I have a tendency to be somewhat legalistic in spiritual disciplines. These past weeks I have struggled with Bible reading and prayer. Seriously folks, I haven’t had the mental ability to focus on and comprehend even a single verse of scripture, much less try to read a chapter. And my prayers have seemed so weak and childlike. I haven’t been able to think clearly so it has been very difficult to find and form the words I want to say, making conversation difficult. This often left me feeling guilty because I knew of so many that needed urgent prayer, and yet I didn’t have the energy to pick up my sword of the Spirit and fight for them. Until this past week, mostly my prayers have been one sentence cries for help because that was all I could muster in my mind.
This left me feeling like I wasn’t being very “spiritual”. I had to constantly remind myself that God knows what we have need of even before we ask. He didn’t need to hear a long dialog, with Scriptures inserted in order to hear my prayer. He is with me and knows the condition I am in. I’ve had to tell myself daily that His Word is stored in my heart, even if my brain isn’t pulling the words up. I had to tell myself that I am a spiritual being, it’s who I am, not what I do, and is certainly not dependent on a legalistic approach to spiritual disciplines. Self-talk has been a vital discipline during this ordeal to help me keep moving forward and also to dispel the guilt I have felt. I’ve constantly had to make an intentional effort to rely on the truth that I know rather than rely on what I’m feeling at any given time.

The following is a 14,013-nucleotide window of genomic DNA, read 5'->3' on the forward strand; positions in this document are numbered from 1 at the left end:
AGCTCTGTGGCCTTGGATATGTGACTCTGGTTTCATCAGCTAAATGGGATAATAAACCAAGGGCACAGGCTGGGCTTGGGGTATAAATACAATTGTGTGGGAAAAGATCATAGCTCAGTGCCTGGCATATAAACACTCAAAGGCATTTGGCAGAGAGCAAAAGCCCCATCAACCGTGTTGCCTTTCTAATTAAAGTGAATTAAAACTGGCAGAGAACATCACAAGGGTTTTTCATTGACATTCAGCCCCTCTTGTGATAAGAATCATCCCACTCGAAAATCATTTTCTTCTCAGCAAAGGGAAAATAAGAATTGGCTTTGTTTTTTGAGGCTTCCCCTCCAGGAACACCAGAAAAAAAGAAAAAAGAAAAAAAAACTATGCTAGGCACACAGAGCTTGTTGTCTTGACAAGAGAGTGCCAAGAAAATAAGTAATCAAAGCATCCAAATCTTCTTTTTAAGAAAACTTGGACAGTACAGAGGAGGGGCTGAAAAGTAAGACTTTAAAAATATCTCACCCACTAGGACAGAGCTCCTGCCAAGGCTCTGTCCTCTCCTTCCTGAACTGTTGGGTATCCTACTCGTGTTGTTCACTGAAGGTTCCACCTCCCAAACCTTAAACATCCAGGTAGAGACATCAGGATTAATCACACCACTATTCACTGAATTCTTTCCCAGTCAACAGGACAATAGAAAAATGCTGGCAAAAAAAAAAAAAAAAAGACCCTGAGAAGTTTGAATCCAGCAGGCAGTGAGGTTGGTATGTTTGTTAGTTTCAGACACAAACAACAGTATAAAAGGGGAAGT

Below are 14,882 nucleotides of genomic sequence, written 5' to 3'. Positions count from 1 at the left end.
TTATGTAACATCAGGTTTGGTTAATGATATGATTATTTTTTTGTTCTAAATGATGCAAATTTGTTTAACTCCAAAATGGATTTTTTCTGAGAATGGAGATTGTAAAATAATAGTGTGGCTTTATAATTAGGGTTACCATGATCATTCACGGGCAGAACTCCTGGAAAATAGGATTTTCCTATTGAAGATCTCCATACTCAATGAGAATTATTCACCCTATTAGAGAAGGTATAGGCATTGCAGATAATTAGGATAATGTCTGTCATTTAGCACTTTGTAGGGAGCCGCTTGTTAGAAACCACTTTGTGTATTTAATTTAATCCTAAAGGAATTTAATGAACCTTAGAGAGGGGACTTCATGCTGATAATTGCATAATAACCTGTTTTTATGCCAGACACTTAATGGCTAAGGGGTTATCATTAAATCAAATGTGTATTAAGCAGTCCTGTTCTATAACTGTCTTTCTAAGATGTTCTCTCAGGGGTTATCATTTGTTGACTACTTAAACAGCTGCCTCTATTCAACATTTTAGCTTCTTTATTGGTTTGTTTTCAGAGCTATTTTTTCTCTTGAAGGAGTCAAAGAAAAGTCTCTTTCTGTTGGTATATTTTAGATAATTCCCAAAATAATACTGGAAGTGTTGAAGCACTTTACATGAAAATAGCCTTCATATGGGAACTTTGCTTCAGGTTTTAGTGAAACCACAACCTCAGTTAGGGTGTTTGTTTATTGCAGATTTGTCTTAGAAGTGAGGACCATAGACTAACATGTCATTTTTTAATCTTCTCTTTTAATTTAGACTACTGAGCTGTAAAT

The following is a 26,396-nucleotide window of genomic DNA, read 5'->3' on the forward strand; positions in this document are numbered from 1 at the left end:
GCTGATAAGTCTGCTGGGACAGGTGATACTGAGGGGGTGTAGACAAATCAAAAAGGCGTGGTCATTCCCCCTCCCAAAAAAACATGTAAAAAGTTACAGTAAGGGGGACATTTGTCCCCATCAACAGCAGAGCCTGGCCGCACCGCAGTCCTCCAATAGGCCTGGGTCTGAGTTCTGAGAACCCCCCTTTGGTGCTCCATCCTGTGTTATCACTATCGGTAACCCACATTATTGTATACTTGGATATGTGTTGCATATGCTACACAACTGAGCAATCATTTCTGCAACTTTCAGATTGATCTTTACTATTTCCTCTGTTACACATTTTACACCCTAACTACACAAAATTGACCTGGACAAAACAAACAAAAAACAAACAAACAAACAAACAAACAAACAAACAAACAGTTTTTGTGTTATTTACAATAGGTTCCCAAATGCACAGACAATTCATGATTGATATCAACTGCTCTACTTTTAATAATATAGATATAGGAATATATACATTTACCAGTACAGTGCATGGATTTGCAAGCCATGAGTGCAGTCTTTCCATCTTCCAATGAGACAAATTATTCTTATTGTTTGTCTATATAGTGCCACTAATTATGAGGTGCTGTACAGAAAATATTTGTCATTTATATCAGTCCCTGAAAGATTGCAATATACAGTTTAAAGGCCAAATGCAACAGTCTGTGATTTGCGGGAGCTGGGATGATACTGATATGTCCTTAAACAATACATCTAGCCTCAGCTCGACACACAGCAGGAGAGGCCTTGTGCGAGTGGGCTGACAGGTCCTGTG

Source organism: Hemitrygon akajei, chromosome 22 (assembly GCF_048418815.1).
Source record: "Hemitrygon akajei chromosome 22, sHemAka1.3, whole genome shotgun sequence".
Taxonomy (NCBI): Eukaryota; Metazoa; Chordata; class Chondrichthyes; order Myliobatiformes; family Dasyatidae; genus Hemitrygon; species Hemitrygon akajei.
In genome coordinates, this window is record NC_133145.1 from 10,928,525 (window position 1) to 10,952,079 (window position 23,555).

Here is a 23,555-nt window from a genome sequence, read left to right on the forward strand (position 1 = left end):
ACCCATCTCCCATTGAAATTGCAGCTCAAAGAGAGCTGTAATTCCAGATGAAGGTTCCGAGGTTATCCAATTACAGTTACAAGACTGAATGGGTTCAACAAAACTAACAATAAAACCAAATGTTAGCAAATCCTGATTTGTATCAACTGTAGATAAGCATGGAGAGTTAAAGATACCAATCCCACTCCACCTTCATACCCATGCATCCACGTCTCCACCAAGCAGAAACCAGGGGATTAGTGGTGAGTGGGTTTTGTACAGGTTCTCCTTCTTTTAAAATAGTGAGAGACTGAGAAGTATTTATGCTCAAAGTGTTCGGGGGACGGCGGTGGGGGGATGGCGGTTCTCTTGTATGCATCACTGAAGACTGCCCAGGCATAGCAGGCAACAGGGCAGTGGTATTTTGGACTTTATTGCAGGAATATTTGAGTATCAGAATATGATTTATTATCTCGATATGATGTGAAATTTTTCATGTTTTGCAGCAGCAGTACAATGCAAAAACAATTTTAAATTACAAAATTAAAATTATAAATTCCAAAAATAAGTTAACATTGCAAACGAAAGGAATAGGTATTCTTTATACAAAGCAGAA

One of those truths is God’s presence with us as we journey through the trials of life is enough to carry us through and help us overcome. In Him we have all we could ever need. I love Psalm 48:14:
For such is God, our God forever and ever; He will guide us until death.
Even in times we can’t feel Him, He is there. And He will never leave us, nor forsake us!
2. God makes everything beautiful in its time. (Ecclesiastes 3:11)
Here in the United States, we are wired to be productive. We are busy multitaskers, always moving toward a goal. Therefore, when something comes along and derails our plans, we often become impatient. I’ll be the first to admit, patience is NOT my strong suit. So, I have felt a lot of frustration struggling with these debilitating symptoms that are lingering even though I don’t feel sick. I feel like I need to be going, moving, and doing.
God has designed our bodies to require daily periods of rest in order to recuperate from exertion. And how much more our bodies need rest in times of sickness or stress in order to heal. Resting is not easy, especially when the world around us keeps moving, but it is a God-given gift. This has been difficult for me and again, has required a lot of self-talk. I have had to give myself permission to be unproductive and most importantly, I have had to consciously turn my trust to God. I have to trust that this season will pass and God will make everything beautiful once again. Again, I have to focus on God’s faithfulness in my past experiences- He has always come through for me!
The good news is light rays are beginning to break through the dark brain fog and I have even managed to make it several days this week without a nap. I’m not operating at 100% yet, but am doing much better. Just last week, I was incapable of writing a sentence, so having written this blog post feels like an absolute miracle. As I look out my window, I see a few leaves are turning, and I know in a week or so, the other leaves will come around and I will once again have a beautiful display of fall colors. I fully trust the same is happening in me! I have resolved to embrace this season as I find the balance between restorative rest and actively moving forward.
I would love to hear how you navigate times of feeling stuck. Share with us your ideas in the comment section below or on our Facebook Group, She Rises.